U.S. FDA approves Blueprint’s therapy for rare type of stomach cancer

(Reuters) – The U.S. Food and Drug Administration approved Blueprint Medicines Corp’s drug to treat a rare form of cancer that affects the stomach and small intestine, the agency said on Thursday.

FILE PHOTO: A view shows the U.S. Food and Drug Administration (FDA) headquarters in Silver Spring, Maryland August 14, 2012. REUTERS/Jason Reed/File Photo

The agency’s decision makes Blueprint’s oral drug, Ayvakit, the first approved treatment for a small subset of patients with a mutation of the cancer called gastrointestinal stromal tumor (GIST), according to the company.

GIST tumors, which usually begin in the stomach or small intestine, are a type of soft-tissue sarcoma. Patients are at risk of the cancer recurring even after successful surgery to remove tumors.

About 5,000 Americans are diagnosed with the cancer every year. With Ayvakit, Blueprint is looking to target about 6% of these patients whose cancers are driven by PDGFRA exon 18 mutations.

In patients with the mutation, the cancer tends to progress in a median of about three to four months after being treated with currently available therapies.

Ayvakit works by selectively inhibiting the drivers of the mutation and was found to be well tolerated and effective in 86% of patients it was tested in, the company said.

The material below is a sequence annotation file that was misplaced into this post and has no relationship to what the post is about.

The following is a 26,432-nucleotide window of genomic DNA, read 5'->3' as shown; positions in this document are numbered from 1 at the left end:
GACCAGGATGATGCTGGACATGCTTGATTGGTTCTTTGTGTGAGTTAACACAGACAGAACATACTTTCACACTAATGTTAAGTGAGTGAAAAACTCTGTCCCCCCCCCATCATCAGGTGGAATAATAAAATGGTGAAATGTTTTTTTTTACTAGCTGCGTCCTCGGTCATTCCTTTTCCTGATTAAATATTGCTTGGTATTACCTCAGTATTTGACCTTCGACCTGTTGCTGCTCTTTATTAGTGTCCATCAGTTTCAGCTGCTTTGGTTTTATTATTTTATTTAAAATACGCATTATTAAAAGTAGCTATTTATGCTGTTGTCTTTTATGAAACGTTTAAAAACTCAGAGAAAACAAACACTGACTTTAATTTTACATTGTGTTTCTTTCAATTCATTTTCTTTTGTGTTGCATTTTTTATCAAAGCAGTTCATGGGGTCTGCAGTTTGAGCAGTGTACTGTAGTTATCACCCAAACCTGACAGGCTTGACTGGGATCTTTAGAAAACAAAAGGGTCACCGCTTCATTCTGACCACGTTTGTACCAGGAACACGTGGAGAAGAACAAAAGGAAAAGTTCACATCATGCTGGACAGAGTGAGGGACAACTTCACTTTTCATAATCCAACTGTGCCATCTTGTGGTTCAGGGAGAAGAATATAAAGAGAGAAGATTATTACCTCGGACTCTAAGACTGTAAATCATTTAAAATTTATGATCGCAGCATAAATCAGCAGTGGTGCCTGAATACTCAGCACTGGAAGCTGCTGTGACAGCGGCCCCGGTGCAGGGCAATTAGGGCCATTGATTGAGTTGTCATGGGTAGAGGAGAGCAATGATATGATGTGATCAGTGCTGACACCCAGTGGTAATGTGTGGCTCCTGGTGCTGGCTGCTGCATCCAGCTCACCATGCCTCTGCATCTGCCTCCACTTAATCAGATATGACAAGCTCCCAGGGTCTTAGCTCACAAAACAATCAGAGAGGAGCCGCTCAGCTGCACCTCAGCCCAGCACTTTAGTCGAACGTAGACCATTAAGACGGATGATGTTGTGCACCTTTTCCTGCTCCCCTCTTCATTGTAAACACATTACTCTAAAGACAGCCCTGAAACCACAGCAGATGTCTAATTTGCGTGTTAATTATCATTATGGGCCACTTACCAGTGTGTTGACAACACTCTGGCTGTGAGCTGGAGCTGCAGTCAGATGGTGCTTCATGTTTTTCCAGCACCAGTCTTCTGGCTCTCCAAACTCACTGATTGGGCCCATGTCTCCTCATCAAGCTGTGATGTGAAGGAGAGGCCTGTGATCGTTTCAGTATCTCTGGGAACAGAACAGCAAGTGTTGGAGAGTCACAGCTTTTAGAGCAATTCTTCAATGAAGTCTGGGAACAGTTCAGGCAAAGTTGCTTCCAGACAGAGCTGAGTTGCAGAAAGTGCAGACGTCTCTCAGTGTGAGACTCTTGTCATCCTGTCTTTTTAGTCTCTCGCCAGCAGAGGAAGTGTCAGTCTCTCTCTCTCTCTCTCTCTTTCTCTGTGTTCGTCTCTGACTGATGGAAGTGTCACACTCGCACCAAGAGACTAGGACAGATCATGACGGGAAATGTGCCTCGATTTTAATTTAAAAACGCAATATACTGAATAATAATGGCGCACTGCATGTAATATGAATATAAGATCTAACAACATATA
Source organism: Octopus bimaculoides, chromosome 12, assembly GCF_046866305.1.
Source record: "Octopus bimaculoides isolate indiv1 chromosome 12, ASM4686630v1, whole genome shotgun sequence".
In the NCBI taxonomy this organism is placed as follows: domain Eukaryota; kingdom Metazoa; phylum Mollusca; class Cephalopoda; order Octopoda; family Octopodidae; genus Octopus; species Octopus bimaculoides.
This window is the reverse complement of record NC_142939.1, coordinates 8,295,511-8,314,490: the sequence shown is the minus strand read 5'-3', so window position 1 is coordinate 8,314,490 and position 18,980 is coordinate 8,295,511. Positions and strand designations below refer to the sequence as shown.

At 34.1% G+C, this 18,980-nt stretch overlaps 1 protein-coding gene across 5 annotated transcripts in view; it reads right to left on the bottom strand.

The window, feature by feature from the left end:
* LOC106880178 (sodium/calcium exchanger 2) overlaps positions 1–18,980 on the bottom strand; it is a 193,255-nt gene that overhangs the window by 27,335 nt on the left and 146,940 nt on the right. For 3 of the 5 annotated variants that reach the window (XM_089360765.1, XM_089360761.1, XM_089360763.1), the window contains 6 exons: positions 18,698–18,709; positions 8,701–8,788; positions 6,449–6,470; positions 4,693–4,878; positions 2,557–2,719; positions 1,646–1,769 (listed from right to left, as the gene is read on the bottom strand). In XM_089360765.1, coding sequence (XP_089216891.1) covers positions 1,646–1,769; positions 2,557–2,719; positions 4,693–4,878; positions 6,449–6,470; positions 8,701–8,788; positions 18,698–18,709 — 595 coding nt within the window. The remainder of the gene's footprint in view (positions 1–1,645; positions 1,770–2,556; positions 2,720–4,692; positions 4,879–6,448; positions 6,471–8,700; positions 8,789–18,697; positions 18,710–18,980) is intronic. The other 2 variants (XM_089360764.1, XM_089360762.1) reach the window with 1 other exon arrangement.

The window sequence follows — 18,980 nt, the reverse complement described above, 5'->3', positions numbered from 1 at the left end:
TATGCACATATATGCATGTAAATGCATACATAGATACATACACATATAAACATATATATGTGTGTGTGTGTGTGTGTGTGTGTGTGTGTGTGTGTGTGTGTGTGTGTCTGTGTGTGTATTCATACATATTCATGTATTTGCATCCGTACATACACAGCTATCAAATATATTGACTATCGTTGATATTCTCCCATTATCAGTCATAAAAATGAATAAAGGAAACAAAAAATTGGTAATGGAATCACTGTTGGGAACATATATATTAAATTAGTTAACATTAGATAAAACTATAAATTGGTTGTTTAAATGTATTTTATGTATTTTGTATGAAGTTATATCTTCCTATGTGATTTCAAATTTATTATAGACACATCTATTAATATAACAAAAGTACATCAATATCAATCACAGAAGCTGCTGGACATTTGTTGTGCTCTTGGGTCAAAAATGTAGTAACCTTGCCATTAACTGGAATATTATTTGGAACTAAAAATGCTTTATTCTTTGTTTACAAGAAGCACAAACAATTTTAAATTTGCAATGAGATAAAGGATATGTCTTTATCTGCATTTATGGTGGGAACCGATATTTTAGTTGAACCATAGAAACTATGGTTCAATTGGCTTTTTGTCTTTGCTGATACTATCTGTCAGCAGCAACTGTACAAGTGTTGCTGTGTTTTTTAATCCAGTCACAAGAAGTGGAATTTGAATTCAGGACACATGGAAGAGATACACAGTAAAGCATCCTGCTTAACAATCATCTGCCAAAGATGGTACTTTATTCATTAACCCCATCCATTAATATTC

“We’re not only having significant impact on shrinking their tumors, we’re also keeping them disease progression free for very long periods of time,” Chief Operating Officer Kate Haviland told Reuters in a phone interview.

Balancing the off-target effects of the therapy has also helped patients stay on the treatment, said Haviland, adding that the company has seen patients continue the therapy for nearly four years.

GIST patients who have undergone surgery are typically given Novartis AG’s Gleevec for 12 months in an effort to delay the spread or recurrence of cancer. However, the drug has not been effective in treating patients with the mutation targeted by Blueprint.

Blueprint is also pursuing FDA approval for use of Ayvakit in patients in advanced stages of GIST who have exhausted all other options of care – a much larger population of patients. The company is expected to announce top-line data from its trials in the second quarter of 2020.

Reporting by Vishwadha Chander and Saumya Sibi Joseph in Bengaluru; Editing by Aditya Soni

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